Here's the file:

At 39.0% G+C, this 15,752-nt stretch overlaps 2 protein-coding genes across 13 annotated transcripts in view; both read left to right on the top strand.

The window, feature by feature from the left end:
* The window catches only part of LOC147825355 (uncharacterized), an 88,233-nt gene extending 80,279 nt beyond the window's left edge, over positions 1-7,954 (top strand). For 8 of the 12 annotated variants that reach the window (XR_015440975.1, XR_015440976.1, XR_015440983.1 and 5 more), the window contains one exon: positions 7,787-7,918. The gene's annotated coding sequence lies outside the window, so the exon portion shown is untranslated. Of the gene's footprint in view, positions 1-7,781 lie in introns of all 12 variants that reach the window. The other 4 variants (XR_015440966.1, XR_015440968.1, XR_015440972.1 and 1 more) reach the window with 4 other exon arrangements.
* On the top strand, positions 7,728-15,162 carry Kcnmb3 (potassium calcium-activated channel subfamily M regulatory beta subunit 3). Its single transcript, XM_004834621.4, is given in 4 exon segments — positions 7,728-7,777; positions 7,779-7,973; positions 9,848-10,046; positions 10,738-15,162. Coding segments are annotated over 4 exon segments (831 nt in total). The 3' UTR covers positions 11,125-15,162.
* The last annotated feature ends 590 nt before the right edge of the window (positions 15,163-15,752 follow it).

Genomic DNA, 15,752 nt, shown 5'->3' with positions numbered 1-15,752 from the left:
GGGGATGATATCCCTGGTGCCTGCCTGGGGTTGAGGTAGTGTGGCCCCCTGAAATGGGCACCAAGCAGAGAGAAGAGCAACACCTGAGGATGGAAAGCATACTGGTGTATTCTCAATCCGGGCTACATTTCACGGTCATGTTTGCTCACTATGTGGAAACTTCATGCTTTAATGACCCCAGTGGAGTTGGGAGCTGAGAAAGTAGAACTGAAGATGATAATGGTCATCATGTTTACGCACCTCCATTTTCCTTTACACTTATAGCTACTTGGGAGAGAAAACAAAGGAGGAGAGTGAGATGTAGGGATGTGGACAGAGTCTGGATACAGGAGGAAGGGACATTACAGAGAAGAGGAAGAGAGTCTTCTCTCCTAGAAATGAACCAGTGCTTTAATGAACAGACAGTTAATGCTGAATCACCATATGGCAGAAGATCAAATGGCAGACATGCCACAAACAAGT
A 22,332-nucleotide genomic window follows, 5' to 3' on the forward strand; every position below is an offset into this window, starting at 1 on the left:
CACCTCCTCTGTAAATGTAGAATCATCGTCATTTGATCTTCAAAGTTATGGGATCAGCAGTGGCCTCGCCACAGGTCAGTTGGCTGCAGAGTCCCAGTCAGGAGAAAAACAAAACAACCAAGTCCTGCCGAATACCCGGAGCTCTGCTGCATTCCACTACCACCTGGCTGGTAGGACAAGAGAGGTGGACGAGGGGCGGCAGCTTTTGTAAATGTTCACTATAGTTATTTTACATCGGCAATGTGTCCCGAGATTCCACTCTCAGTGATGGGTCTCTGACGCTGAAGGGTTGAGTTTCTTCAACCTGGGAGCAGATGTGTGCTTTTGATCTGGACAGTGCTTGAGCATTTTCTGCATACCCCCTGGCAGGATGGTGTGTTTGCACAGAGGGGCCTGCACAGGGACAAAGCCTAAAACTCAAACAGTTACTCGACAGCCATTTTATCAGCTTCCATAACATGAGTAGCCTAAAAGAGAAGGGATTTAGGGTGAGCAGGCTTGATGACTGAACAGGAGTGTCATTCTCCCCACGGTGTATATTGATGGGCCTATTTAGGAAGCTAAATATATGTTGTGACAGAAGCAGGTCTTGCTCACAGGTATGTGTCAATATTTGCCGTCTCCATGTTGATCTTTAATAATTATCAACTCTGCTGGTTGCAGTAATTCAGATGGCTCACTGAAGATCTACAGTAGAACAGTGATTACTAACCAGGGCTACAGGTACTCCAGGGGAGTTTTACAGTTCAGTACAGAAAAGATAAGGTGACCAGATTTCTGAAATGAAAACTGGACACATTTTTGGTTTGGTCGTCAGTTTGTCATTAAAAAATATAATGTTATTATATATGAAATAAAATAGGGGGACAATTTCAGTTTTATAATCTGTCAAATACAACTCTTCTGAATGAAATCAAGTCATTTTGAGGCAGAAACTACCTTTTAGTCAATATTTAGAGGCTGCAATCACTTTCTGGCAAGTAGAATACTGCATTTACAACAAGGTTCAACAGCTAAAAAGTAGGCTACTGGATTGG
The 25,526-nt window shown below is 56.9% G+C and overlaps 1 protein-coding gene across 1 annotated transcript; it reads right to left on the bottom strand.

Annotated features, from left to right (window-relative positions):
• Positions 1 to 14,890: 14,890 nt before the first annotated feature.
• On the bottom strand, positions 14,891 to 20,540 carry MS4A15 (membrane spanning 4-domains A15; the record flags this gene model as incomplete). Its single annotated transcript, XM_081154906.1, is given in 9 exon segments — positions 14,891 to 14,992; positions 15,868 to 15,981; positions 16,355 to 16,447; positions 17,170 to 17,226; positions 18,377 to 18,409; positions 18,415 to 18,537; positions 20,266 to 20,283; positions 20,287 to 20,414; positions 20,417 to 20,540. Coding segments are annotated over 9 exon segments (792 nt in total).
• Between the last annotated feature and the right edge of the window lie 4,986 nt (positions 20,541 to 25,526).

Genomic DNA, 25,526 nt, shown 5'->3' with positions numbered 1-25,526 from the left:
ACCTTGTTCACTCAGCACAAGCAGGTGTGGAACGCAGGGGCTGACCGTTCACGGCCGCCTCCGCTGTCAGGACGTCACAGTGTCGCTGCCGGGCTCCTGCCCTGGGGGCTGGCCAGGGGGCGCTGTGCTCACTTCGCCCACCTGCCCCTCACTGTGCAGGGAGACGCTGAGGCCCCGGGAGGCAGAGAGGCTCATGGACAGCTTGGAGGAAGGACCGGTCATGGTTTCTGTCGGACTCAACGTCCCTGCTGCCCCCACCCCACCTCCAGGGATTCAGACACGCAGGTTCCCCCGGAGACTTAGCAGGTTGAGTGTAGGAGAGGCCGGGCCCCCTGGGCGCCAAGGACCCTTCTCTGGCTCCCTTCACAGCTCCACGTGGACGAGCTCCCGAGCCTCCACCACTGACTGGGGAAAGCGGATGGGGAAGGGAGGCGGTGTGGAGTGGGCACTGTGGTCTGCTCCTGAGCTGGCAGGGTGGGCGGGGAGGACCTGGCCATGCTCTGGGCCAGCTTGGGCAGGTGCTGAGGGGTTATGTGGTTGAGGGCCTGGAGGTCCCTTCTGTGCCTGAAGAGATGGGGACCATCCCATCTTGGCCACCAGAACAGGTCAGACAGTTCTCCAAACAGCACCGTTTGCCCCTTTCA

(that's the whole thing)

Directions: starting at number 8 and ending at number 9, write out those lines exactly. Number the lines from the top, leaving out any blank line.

A 22,332-nucleotide genomic window follows, 5' to 3' on the forward strand; every position below is an offset into this window, starting at 1 on the left:
CACCTCCTCTGTAAATGTAGAATCATCGTCATTTGATCTTCAAAGTTATGGGATCAGCAGTGGCCTCGCCACAGGTCAGTTGGCTGCAGAGTCCCAGTCAGGAGAAAAACAAAACAACCAAGTCCTGCCGAATACCCGGAGCTCTGCTGCATTCCACTACCACCTGGCTGGTAGGACAAGAGAGGTGGACGAGGGGCGGCAGCTTTTGTAAATGTTCACTATAGTTATTTTACATCGGCAATGTGTCCCGAGATTCCACTCTCAGTGATGGGTCTCTGACGCTGAAGGGTTGAGTTTCTTCAACCTGGGAGCAGATGTGTGCTTTTGATCTGGACAGTGCTTGAGCATTTTCTGCATACCCCCTGGCAGGATGGTGTGTTTGCACAGAGGGGCCTGCACAGGGACAAAGCCTAAAACTCAAACAGTTACTCGACAGCCATTTTATCAGCTTCCATAACATGAGTAGCCTAAAAGAGAAGGGATTTAGGGTGAGCAGGCTTGATGACTGAACAGGAGTGTCATTCTCCCCACGGTGTATATTGATGGGCCTATTTAGGAAGCTAAATATATGTTGTGACAGAAGCAGGTCTTGCTCACAGGTATGTGTCAATATTTGCCGTCTCCATGTTGATCTTTAATAATTATCAACTCTGCTGGTTGCAGTAATTCAGATGGCTCACTGAAGATCTACAGTAGAACAGTGATTACTAACCAGGGCTACAGGTACTCCAGGGGAGTTTTACAGTTCAGTACAGAAAAGATAAGGTGACCAGATTTCTGAAATGAAAACTGGACACATTTTTGGTTTGGTCGTCAGTTTGTCATTAAAAAATATAATGTTATTATATATGAAATAAAATAGGGGGACAATTTCAGTTTTATAATCTGTCAAATACAACTCTTCTGAATGAAATCAAGTCATTTTGAGGCAGAAACTACCTTTTAGTCAATATTTAGAGGCTGCAATCACTTTCTGGCAAGTAGAATACTGCATTTACAACAAGGTTCAACAGCTAAAAAGTAGGCTACTGGATTGG